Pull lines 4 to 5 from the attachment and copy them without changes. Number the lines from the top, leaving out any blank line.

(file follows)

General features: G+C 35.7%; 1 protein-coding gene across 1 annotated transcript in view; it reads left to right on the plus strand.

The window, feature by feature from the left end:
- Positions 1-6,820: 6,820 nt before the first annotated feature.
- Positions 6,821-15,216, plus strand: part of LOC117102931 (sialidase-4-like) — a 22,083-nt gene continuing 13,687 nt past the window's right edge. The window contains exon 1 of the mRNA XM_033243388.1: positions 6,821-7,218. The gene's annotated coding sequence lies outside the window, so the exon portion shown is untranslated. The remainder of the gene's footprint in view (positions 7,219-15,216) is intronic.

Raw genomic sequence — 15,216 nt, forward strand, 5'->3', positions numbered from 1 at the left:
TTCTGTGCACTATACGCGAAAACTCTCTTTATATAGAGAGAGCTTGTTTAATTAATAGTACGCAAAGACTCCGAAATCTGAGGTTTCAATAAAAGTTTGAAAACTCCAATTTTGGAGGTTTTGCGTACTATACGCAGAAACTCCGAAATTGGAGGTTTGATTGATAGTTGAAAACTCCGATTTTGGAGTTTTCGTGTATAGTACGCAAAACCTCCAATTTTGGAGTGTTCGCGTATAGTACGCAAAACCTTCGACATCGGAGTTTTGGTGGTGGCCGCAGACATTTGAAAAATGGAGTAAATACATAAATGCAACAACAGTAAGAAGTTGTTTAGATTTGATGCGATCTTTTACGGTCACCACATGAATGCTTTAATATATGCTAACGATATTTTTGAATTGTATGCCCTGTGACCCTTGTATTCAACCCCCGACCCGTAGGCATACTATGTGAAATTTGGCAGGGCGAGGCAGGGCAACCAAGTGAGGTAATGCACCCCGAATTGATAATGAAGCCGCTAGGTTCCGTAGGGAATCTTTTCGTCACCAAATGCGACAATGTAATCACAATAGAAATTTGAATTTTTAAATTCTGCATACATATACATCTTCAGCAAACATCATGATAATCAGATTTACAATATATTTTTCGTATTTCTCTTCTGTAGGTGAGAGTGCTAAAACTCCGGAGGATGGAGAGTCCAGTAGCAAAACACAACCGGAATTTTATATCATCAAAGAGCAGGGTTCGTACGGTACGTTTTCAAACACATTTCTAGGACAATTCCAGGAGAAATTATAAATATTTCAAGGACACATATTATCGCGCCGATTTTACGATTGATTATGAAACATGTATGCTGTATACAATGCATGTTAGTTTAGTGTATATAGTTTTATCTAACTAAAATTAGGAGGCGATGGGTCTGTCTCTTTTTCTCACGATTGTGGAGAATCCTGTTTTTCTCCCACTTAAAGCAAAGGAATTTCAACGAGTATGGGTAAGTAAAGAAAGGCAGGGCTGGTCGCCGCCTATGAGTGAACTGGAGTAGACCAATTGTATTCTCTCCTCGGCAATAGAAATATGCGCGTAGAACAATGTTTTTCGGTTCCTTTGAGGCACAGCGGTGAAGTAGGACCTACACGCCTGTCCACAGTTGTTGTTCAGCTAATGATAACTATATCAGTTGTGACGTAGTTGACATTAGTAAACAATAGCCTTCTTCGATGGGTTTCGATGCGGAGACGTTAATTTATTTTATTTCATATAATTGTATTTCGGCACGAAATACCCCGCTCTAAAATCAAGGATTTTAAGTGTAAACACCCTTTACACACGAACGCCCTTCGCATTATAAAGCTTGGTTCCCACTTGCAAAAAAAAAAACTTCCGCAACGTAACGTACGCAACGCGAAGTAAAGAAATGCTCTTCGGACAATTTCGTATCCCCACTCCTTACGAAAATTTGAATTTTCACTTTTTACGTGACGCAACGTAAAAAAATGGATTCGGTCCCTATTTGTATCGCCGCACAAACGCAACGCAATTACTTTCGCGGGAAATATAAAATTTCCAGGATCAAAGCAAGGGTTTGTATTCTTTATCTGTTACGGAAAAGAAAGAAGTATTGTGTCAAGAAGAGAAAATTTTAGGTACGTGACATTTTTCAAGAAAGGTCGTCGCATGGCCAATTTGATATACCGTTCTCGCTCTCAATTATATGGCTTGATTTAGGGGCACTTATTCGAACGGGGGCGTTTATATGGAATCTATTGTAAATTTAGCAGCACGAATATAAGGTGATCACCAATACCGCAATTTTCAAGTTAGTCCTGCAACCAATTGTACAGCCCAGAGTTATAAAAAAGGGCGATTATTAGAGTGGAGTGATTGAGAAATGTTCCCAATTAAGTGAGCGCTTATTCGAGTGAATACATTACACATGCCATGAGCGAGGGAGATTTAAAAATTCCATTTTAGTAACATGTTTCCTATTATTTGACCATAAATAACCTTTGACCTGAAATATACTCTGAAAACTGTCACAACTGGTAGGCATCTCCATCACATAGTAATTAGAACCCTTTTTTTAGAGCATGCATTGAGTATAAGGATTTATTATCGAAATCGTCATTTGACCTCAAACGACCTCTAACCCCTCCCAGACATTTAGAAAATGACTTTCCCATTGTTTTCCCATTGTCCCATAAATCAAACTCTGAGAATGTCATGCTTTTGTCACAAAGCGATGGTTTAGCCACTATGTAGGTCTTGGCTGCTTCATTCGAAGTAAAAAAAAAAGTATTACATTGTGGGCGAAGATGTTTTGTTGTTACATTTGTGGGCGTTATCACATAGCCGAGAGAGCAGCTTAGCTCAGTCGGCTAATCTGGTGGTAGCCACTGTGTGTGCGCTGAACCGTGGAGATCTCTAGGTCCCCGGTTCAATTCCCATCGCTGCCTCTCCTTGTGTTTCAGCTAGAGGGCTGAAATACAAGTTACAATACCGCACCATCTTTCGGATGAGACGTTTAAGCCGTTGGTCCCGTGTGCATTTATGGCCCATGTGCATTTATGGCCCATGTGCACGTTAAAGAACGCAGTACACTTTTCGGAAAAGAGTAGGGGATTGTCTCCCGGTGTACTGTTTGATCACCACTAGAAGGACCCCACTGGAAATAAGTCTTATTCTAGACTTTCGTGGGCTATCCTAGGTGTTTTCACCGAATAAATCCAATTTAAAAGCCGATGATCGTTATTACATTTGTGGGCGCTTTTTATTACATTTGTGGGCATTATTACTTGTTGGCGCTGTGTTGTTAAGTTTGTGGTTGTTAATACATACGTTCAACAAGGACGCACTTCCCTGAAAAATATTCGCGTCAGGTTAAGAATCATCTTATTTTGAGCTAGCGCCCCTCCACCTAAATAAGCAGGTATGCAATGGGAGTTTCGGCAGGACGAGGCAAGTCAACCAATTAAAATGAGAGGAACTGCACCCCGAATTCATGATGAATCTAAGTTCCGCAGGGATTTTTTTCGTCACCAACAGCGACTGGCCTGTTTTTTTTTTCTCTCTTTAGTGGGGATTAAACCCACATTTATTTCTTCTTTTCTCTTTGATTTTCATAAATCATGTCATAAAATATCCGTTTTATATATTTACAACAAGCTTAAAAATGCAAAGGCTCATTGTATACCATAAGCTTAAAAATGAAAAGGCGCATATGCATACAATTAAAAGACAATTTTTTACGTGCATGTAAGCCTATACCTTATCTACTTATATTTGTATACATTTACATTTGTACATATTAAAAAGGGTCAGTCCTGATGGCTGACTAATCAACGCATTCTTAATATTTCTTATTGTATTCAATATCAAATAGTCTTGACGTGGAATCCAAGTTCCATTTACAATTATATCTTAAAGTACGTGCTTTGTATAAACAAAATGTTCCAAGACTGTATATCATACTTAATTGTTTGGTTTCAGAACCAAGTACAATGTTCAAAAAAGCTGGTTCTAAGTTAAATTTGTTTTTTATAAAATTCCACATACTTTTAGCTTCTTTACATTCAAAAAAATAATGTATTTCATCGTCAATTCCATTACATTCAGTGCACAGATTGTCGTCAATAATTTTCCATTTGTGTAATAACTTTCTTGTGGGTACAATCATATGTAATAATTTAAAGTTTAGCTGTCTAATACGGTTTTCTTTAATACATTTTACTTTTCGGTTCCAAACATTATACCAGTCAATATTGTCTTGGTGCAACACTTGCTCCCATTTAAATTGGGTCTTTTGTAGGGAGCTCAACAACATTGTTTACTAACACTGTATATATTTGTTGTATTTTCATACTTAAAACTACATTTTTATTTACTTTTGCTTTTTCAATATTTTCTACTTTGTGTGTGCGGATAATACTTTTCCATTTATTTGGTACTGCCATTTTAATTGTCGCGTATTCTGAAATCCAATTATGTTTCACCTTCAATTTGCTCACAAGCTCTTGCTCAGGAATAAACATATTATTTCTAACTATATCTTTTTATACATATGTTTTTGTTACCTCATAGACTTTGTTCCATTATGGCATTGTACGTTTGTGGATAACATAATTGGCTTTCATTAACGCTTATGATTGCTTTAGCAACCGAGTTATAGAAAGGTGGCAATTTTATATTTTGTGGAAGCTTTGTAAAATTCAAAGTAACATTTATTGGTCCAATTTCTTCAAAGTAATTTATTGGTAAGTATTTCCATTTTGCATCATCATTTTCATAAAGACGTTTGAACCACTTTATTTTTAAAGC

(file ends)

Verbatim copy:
- Positions 6,821-15,216, plus strand: part of LOC117102931 (sialidase-4-like) — a 22,083-nt gene continuing 13,687 nt past the window's right edge. The window contains exon 1 of the mRNA XM_033243388.1: positions 6,821-7,218. The gene's annotated coding sequence lies outside the window, so the exon portion shown is untranslated. The remainder of the gene's footprint in view (positions 7,219-15,216) is intronic.

Raw genomic sequence — 15,216 nt, forward strand, 5'->3', positions numbered from 1 at the left: